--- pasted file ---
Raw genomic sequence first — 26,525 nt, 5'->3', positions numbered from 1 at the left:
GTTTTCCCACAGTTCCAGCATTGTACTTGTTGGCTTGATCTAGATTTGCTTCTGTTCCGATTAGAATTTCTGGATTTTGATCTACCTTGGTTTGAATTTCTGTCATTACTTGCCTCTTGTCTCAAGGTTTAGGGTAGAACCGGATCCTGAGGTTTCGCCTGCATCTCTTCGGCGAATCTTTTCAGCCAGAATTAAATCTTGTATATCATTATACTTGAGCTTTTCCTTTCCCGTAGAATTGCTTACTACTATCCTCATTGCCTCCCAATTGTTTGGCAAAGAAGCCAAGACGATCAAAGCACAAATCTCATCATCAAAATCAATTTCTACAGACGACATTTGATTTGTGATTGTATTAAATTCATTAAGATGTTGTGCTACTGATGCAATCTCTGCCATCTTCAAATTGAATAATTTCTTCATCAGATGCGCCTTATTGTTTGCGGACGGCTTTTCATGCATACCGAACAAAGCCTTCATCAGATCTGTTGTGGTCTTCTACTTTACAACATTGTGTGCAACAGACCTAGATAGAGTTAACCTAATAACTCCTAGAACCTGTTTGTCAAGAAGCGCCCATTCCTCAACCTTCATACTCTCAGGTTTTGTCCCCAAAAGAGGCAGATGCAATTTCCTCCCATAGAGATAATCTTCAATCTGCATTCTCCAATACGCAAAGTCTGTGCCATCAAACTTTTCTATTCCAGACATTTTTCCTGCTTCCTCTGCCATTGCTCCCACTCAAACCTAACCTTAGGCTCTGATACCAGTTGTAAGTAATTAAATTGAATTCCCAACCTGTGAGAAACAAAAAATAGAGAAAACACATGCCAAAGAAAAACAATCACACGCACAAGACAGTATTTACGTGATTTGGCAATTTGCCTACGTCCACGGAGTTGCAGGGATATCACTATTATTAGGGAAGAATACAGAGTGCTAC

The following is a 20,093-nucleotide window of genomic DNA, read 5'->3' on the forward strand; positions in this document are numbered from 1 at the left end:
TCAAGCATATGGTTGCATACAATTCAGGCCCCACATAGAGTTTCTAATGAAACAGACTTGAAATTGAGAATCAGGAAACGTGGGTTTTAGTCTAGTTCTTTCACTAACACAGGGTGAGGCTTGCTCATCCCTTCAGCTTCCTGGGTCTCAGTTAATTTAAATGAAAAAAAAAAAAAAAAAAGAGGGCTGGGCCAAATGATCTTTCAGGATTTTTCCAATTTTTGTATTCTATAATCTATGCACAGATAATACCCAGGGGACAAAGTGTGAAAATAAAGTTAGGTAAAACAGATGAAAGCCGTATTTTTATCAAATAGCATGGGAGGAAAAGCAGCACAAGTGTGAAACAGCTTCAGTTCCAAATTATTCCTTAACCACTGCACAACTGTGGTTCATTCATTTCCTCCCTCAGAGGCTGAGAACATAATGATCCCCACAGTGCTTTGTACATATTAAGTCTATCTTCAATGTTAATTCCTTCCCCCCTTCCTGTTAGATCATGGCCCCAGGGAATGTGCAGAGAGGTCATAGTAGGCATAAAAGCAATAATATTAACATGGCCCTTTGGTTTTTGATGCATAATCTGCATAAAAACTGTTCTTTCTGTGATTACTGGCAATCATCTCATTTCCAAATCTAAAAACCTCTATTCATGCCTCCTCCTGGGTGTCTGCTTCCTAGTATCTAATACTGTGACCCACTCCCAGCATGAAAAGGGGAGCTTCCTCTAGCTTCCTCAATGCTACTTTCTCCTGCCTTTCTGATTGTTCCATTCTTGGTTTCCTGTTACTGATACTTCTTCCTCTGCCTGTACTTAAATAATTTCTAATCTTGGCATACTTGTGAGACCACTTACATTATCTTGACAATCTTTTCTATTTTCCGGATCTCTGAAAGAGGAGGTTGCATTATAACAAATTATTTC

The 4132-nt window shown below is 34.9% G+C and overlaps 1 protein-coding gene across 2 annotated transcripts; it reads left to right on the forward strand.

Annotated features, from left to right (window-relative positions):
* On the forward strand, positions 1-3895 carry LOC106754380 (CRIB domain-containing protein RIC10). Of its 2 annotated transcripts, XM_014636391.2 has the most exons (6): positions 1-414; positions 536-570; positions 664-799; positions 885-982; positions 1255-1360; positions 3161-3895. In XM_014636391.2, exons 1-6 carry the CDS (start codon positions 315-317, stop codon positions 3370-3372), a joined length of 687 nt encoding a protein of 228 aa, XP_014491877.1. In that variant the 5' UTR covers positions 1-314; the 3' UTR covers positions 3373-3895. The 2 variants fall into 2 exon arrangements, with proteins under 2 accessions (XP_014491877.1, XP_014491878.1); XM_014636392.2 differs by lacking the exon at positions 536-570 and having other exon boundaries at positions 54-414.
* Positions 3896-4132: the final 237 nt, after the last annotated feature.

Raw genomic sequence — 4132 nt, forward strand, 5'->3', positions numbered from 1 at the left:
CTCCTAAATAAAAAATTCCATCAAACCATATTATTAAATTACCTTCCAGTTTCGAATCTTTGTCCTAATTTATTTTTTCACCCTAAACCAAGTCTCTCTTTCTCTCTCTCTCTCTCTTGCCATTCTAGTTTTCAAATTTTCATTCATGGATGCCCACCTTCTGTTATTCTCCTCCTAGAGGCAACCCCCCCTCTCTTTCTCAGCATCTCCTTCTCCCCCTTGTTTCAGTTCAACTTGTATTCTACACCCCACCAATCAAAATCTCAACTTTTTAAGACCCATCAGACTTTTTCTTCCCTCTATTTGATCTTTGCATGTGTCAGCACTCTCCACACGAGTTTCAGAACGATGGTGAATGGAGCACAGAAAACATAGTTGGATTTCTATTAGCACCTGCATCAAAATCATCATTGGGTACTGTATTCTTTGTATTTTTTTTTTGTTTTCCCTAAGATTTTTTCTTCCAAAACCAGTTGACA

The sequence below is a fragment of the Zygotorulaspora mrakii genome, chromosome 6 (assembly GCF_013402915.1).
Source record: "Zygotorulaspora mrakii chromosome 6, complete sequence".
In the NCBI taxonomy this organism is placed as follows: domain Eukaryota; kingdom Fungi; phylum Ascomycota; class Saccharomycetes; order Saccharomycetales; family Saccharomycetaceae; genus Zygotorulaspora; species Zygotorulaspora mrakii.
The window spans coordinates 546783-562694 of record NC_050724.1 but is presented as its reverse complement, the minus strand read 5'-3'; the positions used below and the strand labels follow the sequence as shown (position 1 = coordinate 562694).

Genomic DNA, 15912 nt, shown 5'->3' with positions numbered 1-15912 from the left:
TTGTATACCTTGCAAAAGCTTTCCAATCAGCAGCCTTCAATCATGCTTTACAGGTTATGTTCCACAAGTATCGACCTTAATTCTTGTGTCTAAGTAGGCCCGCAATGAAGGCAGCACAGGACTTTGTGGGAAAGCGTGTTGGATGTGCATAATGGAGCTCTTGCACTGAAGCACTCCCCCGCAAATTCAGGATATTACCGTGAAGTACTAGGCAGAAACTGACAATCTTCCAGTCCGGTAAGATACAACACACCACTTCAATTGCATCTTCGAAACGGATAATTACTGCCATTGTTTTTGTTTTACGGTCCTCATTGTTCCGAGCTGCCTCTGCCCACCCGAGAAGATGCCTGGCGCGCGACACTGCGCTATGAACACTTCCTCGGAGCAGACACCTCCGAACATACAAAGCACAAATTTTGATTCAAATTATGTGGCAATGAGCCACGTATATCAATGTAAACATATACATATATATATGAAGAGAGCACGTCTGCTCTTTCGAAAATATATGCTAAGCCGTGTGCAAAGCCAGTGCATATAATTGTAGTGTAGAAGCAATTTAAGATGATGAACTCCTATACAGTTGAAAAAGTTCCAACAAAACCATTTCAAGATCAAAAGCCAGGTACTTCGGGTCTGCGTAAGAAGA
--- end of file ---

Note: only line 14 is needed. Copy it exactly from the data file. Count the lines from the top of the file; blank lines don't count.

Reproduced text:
The window spans coordinates 546783-562694 of record NC_050724.1 but is presented as its reverse complement, the minus strand read 5'-3'; the positions used below and the strand labels follow the sequence as shown (position 1 = coordinate 562694).